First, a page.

United States District Court, S.D. New York
May 7, 2004.
GARY M. LACY, Plaintiff, -against- ANTHONY J. PRINCIPI, Secretary, Department of Veterans Affairs, Defendant
The opinion of the court was delivered by: WILLIAM CONNER, Senior District Judge
OPINION AND ORDER
Plaintiff Gary M. Lacy, appearing pro se, brought this suit
against defendant Anthony J. Principi in his capacity as the Secretary of
the Department of Veterans Affairs ("VA") alleging a host of claims
arising in connection with his employment at the VA Medical Center
located in Bronx County, New York (the "VA Hospital").*fn1 Plaintiff's
Amended Complaint includes a prayer for damages in the amount of $50
million. Defendant moves for summary judgment pursuant to FED. R. CIV. P.
56 on the ground that Plaintiff's suit is barred by the doctrine of
res judicata. Defendant also requests that plaintiff be enjoined
from bringing lawsuits against the federal government or any of its
agencies or employees for claims arising out of plaintiff's employment at
the VA Hospital. For the reasons stated herein, both defendant's motion
for summary judgment and application for an injunction are granted. BACKGROUND
On April 7, 1992, plaintiff obtained a favorable award in arbitration
against the VA Hospital. The VA Hospital was ordered to promote plaintiff
and give him a retroactive pay increase. Plaintiff contends that
subsequent to this award, the VA Hospital set out on a course of
retaliation for the Plaintiff's union activism. (Am. Complt. ¶ 8(C).)
He alleges a variety of retaliatory acts by the VA Hospital, including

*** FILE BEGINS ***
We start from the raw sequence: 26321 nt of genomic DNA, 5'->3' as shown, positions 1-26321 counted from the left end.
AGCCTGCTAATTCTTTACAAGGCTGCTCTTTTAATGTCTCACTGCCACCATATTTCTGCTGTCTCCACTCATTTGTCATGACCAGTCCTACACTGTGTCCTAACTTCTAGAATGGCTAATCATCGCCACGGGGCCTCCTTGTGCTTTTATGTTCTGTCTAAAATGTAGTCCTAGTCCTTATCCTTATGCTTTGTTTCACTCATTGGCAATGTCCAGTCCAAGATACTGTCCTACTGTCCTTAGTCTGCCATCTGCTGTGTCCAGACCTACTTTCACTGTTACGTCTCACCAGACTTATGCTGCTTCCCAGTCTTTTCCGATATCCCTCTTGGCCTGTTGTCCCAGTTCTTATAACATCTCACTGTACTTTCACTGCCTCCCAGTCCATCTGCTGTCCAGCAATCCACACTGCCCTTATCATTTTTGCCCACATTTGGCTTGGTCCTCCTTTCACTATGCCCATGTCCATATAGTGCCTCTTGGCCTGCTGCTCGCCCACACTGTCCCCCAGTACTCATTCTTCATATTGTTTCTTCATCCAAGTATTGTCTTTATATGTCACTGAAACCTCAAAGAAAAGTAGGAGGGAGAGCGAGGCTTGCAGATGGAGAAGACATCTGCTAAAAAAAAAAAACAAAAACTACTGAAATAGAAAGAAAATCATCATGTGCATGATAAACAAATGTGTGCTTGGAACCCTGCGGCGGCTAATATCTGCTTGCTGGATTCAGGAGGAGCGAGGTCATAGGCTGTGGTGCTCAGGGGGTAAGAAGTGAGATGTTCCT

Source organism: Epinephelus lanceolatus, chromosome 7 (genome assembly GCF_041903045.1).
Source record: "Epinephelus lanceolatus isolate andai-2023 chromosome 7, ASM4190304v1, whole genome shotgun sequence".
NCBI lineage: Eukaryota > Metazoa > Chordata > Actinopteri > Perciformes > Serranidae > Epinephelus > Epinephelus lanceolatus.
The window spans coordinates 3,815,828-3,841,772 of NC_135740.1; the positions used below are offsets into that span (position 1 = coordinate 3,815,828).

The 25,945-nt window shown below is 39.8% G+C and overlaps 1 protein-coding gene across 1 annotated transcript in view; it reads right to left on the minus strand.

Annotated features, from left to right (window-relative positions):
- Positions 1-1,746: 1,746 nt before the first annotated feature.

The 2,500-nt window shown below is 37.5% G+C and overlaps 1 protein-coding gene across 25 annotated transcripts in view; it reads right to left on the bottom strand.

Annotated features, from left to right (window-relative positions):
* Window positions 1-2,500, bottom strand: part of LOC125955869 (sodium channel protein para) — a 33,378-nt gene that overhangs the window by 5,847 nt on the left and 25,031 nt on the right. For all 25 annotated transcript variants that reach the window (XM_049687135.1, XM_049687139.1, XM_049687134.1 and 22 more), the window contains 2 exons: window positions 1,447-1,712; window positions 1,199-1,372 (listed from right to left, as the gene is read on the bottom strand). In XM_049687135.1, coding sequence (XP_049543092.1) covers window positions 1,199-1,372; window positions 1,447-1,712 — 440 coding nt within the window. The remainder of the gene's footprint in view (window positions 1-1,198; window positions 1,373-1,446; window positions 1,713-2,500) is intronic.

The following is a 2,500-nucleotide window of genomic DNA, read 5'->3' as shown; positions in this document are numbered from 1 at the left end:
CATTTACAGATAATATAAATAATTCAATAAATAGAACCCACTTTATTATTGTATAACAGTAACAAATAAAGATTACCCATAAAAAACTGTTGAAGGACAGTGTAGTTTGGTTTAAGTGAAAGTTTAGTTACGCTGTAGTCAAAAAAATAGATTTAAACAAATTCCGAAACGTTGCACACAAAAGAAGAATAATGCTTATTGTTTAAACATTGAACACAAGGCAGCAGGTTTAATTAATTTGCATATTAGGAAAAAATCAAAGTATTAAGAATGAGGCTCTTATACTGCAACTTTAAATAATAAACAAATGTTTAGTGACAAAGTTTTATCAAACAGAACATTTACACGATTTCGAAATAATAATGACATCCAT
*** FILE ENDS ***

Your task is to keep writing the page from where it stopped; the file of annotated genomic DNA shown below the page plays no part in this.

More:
its failure to advise plaintiff of his rights after he was injured in an
employment related basketball game in June 1994, or to provide him with
adequate accommodations when he returned to work after recuperating from
that injury. He also claims that there is a policy within the VA Hospital
to perpetuate a "WHITE/ITALIAN FEMALE SUPREMACY" to the detriment of
black males. (Id. ¶ 8(D) (all capital letters in original).)
Indeed, plaintiff claims that he was repeatedly sexually harassed and
called a "bitch" by Angela DiGaudio, a female co-worker who he contends
is of Italian-American heritage. (Id. ¶ 9.) Despite his
formal protestations, the management of the VA Hospital protected
DiGaudio and punished plaintiff instead. Plaintiff's employment with the
VA Hospital was terminated sometime after an investigation of reports of
patient abuse and other misconduct allegedly committed by plaintiff.
Plaintiff maintains that these charges were fabricated in order to
discredit him and offers signed statements from 110 people, presumably VA
Hospital employees and patients, who state that they were never abused by
the plaintiff and that plaintiff performed his duty in an acceptable
manner "in light of the stress he [had] to operate under." (Lacy Affm.,
Plaintiff previously filed three lawsuits involving claims of
discrimination and retaliation that allegedly arose during his employment
at the VA Hospital. In each of these actions judgment was entered in
favor of the defendants. On August 26, 1997, plaintiff commenced Lacy
v. Musumeci, No. 97 Civ. 6343 (DAB) ("Lacy I") against several VA
Hospital employees. In that suit, plaintiff included many of the same
claims he asserts in this action and additional claims for attempted
murder and medical malpractice. (Cronan Decl., Ex. A.) The plaintiff
included a demand for damages in the amount of $1 billion. Although in
the Lacy I Complaint the plaintiff referred to the sexual
harassment he allegedly suffered at the hands of DiGaudio, he did not
include a claim for sexual harassment in that action. (Id.)
Judge Batts dismissed "with prejudice" the Lacy I Complaint
sua sponte by Judgment dated November 11, 1997. (Id.,
Ex. B.) Judge Batts further certified pursuant to
28 U.S.C. § 1915(a)(3) that any appeal would not be taken in good faith. (Id.)
Plaintiff's motion for reconsideration was subsequently denied.
(Id., Ex. C.) No appeal was taken.
In July and August of 2000, plaintiff commenced Lacy v. West,
No. 00 Civ. 1765 (LMM) ("Lacy II") and Lacy v. West,
No. 00 Civ. 5546 (LMM) ("Lacy III") naming as defendant Togo D.
West, Jr., who served as Secretary of the VA at the time. Both
Complaints contained claims for employment discrimination similar to